“That probably was decent enough back in the delta era,” he said. “But with these rapidly emerging omicron variants, especially this new BQ subvariant that’s replaced the BA.4 and BA.5, you’re basically unprotected unless you’ve had the bivalent booster.”

New Covid subvariants might cause more breakthrough infections. Wear a mask and wash your hands.

Both Stuart and Conway advised keeping a lot of masks around — hang one by your car keys, keep a few in your bag, throw an extra in your coat pocket, and share them with others. The same goes for hand sanitizer or, preferably, washing your hands regularly.

“Some of these viruses do aerosolize and fly through the air, but the majority of respiratory viruses are transmitted by what we call droplets, where people cough and sneeze and they land somewhere,” explained Conway. “And then you touch that space and touch your own face. Wearing a mask is a way of keeping your hands away from your face. Hand hygiene is an extra layer.”

Finding a mask that fits you well is essential, too, added Stuart. If you like your mask, you’ll be more likely to wear it, and you can buy that winner in bulk.

The caveat is that masks can be pricey. Stuart advised checking to see if any organizations in your area are giving them away for free. In Washington, DC, for instance, masks are available to anyone who wants them at local Covid centers. The CDC also has a tool that allows people to find free N95s based on their zip code. A quick search showed CVS, Walgreens, local pharmacies, and several major grocery store chains are a significant part of the program in more rural areas, which still suffer from limited access to vaccines.

If you manage to grab an N95 or KN95, you can use it until it’s visibly dirty, too loose-fitting, or falling apart — knowledge that lets you know it’s cool to stretch that mask for the week. “Masks are disposable but not single-use,” said Stuart. “You don’t need a new mask every single day or for every single interaction.”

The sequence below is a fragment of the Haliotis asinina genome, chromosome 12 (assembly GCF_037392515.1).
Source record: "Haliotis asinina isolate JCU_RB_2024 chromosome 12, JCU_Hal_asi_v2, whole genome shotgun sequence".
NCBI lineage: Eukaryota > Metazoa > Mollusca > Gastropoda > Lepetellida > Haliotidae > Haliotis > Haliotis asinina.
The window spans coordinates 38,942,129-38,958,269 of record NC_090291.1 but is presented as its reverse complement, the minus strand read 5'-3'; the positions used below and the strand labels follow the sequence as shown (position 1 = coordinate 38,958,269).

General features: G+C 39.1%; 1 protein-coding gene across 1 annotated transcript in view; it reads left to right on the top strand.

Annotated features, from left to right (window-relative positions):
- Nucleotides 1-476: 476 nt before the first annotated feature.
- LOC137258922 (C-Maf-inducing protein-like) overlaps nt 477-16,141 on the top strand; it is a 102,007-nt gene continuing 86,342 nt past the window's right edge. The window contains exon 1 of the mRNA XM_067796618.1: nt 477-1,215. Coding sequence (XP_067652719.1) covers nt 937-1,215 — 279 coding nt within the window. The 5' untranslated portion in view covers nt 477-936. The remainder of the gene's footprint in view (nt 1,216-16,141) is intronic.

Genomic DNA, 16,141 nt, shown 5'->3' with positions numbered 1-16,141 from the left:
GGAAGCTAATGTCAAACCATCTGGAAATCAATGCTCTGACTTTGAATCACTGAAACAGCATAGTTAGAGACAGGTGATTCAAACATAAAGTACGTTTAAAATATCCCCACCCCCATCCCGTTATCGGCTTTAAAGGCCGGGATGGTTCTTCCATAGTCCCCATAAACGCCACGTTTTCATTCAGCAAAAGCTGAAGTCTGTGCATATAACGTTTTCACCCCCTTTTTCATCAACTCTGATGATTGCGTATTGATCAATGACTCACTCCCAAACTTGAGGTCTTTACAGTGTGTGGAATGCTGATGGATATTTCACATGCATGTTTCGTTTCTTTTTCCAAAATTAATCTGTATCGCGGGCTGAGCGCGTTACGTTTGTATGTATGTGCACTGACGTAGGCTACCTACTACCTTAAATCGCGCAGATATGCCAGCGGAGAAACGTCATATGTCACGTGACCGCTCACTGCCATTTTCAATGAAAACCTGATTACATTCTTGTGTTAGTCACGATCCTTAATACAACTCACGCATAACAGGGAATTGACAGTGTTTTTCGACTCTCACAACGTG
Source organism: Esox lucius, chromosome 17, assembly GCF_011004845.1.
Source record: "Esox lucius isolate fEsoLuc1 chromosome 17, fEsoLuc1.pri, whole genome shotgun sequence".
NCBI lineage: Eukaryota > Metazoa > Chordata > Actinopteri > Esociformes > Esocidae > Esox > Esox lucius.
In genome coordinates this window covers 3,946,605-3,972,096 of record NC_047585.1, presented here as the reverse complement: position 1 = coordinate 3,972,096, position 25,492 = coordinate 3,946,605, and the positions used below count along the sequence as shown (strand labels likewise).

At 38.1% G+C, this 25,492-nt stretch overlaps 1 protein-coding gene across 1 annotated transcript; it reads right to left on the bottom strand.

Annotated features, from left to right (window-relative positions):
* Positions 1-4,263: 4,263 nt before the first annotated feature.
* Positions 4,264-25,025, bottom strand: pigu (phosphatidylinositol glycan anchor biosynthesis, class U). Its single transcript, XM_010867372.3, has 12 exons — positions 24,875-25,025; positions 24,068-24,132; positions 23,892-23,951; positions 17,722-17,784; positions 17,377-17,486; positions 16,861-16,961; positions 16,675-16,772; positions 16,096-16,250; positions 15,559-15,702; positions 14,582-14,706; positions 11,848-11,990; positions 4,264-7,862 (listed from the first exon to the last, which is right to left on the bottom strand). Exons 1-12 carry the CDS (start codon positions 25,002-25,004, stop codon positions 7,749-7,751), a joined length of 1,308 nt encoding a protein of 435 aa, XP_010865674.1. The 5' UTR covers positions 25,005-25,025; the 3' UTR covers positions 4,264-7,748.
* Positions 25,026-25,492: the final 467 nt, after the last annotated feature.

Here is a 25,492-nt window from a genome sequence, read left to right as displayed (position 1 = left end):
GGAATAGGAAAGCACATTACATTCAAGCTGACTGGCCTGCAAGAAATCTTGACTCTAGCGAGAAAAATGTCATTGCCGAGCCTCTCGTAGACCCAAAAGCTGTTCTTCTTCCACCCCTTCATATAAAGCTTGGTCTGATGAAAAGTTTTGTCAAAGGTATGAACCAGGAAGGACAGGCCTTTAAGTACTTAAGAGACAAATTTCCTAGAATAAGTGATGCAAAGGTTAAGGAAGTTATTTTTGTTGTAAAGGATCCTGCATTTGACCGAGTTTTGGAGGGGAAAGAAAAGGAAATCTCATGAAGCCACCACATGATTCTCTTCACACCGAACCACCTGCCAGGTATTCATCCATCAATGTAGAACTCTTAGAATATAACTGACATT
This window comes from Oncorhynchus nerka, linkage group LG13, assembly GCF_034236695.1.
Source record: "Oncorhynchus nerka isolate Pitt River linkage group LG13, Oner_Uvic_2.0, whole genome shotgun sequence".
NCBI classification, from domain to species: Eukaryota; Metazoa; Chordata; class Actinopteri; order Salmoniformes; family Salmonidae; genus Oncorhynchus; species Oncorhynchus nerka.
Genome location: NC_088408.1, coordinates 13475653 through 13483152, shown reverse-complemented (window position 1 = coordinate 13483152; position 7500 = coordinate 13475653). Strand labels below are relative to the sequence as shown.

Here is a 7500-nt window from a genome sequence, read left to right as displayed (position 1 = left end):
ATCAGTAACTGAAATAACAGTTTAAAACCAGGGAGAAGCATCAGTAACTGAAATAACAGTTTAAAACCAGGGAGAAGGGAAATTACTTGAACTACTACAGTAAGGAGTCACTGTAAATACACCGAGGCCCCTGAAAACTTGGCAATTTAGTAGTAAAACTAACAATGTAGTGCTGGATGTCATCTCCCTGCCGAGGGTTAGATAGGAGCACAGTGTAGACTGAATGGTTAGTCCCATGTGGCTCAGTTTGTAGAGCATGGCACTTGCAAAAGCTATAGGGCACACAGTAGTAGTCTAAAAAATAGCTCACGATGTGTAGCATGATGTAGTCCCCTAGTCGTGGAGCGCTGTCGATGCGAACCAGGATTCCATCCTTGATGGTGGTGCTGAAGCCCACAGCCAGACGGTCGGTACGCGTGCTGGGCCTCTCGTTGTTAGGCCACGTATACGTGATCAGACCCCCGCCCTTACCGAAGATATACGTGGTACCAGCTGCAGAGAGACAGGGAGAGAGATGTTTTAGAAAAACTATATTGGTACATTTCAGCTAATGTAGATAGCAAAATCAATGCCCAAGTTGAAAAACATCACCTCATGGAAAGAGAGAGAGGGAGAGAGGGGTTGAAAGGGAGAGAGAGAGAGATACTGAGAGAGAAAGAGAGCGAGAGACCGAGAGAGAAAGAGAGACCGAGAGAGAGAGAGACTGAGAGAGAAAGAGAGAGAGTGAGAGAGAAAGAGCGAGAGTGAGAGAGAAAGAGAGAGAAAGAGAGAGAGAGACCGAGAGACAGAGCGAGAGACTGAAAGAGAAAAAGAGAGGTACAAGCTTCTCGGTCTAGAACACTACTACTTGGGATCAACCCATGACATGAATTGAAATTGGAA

Let the outside air come inside and clear out anything icky

If you share a home with someone sick, don’t be afraid to wear a mask inside or crack open a window to help ventilate the space.

“This week, my daughter has been sick, and I’m now wearing a mask inside the house when I’m with her,” said Stuart. “We hopefully have learned from the past couple of years to have more appreciation for ventilation and how to prevent spreads — whether that’s cracking the windows a little bit or wearing masks, especially in large groups.”

You can also circulate air throughout your home by putting a fan in the window, turning on the exhaust fan above the stove or in the bathroom, which helps move air outside the house, or grabbing a HEPA air filter if you can afford it. A humidifier could come in handy, too, since the coronavirus isn’t a fan of damp air.

Set the tone with friends and family

Setting boundaries with your loved ones isn’t always easy, but it benefits everyone to do so during this tripledemic. So don’t feel guilty for declining invitations to crowded parties or not allowing anyone who isn’t vaccinated to attend a gathering you’re hosting.

Besides, requiring vaccination for flu and Covid, or a rapid test prior to arrival, might not be that big of a deal to them anyway.

“I’ve been sort of pleased with some of the invitations I’ve received for social gatherings where people are saying their expectation is that everybody’s vaccinated,” said Conway. “Where that would be considered provocative in the past, I think it is becoming a little bit more normalized.”

Julia Craven is a writer covering anything she thinks is cool, and she’s the brain behind Make It Make Sense, a wellness newsletter.